Updated: Apr 1
Are you thinking about making a career transition to another role? If yes, this article will help you understand what goes into a successful career transition and the modern day approach to finding the job you love.
Most people feel doubtful about switching from one career to another despite having the right opportunities, the desire and valid reasons to leave their current role.
They choose to stay in the same place instead, as they feel intimidated by the thought of leaving behind all they have built over the years and feel fearful about making a change in their life.
If you are facing a similar dilemma, my conversation with Runam Mehta, CEO at HealthCube about how to identify your strengths, leverage your network, and lifelong learning will help you get clarity about your career transition.
Runam Mehta started as a physiotherapist and has made several transitions and succeeded in each of her endeavours. You can catch our full conversation on career transitions here.
In Conversation With Runam Mehta, CEO at HealthCube
How To Switch And Make A Successful Career Transition
Can you tell us about your career transition from a physiotherapist to a CEO?
I studied to be a physiotherapist as I was interested in medicine as a subject. I also had a decent clinical practice. But I noticed a very gaping problem in the market - investment bankers, people working in the insurance companies would come with recurring issues of neck or back pain. That made me realize there was a simple solution they needed to know - to sit better. And someone to tell this to them.
So it just felt like a progression where I went from dealing with people coming to me to reaching people who needed me through workshops with corporates. And that led to a lot of references which in turn led to hiring consultants, spreading out the work ultimately booming into a business.
So I went from being a clinical physiotherapist to a corporate physiotherapist and simultaneously running this whole business. And it was a very natural career transition at that point.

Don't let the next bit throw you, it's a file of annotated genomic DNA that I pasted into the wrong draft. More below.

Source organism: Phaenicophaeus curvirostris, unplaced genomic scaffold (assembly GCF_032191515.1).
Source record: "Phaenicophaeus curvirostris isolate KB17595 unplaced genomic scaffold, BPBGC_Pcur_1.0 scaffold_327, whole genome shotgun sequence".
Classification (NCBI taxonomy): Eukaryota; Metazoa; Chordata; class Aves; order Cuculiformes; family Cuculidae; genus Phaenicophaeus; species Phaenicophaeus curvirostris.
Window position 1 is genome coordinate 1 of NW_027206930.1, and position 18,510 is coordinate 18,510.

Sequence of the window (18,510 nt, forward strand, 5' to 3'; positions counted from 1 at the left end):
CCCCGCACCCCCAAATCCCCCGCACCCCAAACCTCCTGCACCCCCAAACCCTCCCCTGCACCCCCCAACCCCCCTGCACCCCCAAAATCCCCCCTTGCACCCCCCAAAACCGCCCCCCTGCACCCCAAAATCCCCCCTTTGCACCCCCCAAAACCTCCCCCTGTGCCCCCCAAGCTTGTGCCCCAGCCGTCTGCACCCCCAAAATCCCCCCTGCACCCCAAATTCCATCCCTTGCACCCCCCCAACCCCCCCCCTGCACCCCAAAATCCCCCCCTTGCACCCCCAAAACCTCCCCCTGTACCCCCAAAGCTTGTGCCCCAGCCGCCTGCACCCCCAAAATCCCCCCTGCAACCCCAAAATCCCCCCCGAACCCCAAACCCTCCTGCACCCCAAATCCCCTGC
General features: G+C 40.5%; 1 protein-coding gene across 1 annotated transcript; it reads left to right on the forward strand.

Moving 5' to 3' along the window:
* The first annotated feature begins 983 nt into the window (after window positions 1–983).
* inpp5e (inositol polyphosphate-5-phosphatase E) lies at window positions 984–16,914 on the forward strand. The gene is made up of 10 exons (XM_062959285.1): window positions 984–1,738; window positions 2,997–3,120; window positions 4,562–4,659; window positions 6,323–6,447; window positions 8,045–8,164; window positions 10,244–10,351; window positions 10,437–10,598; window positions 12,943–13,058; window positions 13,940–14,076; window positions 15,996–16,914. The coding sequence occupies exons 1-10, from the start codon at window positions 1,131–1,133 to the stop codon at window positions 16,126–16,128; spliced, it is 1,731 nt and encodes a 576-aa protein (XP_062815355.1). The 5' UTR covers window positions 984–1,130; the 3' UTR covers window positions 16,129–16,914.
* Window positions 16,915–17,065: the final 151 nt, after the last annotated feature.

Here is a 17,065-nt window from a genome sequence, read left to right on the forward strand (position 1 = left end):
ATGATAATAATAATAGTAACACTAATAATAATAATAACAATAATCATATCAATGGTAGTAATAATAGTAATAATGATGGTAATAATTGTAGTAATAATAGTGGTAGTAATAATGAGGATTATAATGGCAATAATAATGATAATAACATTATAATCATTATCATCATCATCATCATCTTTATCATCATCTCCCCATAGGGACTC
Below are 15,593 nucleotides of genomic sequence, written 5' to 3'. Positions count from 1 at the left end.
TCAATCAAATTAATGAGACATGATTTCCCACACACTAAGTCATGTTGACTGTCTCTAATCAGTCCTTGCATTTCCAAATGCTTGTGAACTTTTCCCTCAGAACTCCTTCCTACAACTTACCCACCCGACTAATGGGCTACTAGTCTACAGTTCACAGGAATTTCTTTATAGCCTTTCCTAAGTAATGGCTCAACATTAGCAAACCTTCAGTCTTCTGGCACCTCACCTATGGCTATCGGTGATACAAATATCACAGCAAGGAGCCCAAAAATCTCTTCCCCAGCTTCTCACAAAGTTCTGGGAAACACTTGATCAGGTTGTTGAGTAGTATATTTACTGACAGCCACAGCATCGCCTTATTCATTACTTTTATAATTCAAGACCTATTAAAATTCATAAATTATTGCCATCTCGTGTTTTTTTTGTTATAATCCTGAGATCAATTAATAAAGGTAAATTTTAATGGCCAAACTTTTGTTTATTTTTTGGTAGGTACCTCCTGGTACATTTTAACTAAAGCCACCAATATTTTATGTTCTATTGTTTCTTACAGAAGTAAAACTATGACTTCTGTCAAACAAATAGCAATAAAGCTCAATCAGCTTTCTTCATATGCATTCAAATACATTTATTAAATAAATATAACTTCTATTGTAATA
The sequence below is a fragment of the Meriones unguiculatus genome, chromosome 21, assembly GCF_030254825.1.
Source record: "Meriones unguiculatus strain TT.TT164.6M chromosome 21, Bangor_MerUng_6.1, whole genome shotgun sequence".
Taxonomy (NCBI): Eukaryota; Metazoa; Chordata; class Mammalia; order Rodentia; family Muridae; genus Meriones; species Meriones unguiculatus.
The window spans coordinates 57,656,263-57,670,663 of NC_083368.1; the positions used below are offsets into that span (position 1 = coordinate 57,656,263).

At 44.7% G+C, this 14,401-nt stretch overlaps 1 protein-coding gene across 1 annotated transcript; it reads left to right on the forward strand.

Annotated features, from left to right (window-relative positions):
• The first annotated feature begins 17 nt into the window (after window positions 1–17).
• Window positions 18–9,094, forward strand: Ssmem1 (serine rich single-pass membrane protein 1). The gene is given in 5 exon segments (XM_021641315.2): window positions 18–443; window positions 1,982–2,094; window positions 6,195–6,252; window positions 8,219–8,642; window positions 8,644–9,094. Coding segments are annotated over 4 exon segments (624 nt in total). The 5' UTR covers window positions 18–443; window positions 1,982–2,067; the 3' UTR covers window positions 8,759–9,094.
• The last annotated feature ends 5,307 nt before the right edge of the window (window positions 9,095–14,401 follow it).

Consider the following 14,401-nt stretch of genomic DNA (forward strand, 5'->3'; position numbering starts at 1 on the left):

What was your first step towards moving into business?
I moved from Mumbai to Bangalore about 10 years ago and after I went there, I realized the sorry state of physiotherapists in this city at that time. It was an undervalued, under-appreciated career with very few growth prospects.
So, I spent a year unemployed, trying to figure out what would be the right way to disrupt physiotherapy in Bangalore.
I came across Portea - a home healthcare company that was at that time trying to organise the disorganised home care segment. So they were looking at a variety of services and physiotherapy was one of them.
They hired me to build their physiotherapy business and that armed me with all of my clinical knowledge. I think that's where my first step of moving out of clinical permanently and moving into the business happened.
What were some of the transferable skills that helped you move from one space to another?
The first and the most important thing was my willingness to learn.
It doesn't matter what you're doing in life, you must go into a new career or a new project with the mindset that you have to learn something before you can deliver.
The second important thing is how comfortable you are with taking risks.
Because the fear of failure is very real. When you're going from a technical role into a business role, you have to be okay with failure. The people who are betting on you also have to be open to allowing you to fail.
This allowance to fail is important.
The next thing is structured problem-solving. You need to look at a problem, get to the bottom of it, and think about the best possible solution in your given situation.
Taking sabbaticals isn't that common in India. How did you manage to take a year off?
Honestly, my gap year wasn't planned. I was just going to set up a physiotherapy system out here as the growth prospects at that time were so bleak.
I didn't want to settle for something where the ceiling was already defined for me. And I was very fortunate because I had a partner, who allowed me to find my way.
I had the support system, the emotional backing to take my time and to find my way into a career that at least allows me to grow into it instead of a career that kind of clips my wings before I even start to fly.
That's the reason I was able to find the right opportunity.
There's always a risk that things may not work out. So how do you decide that this is a risk worth taking?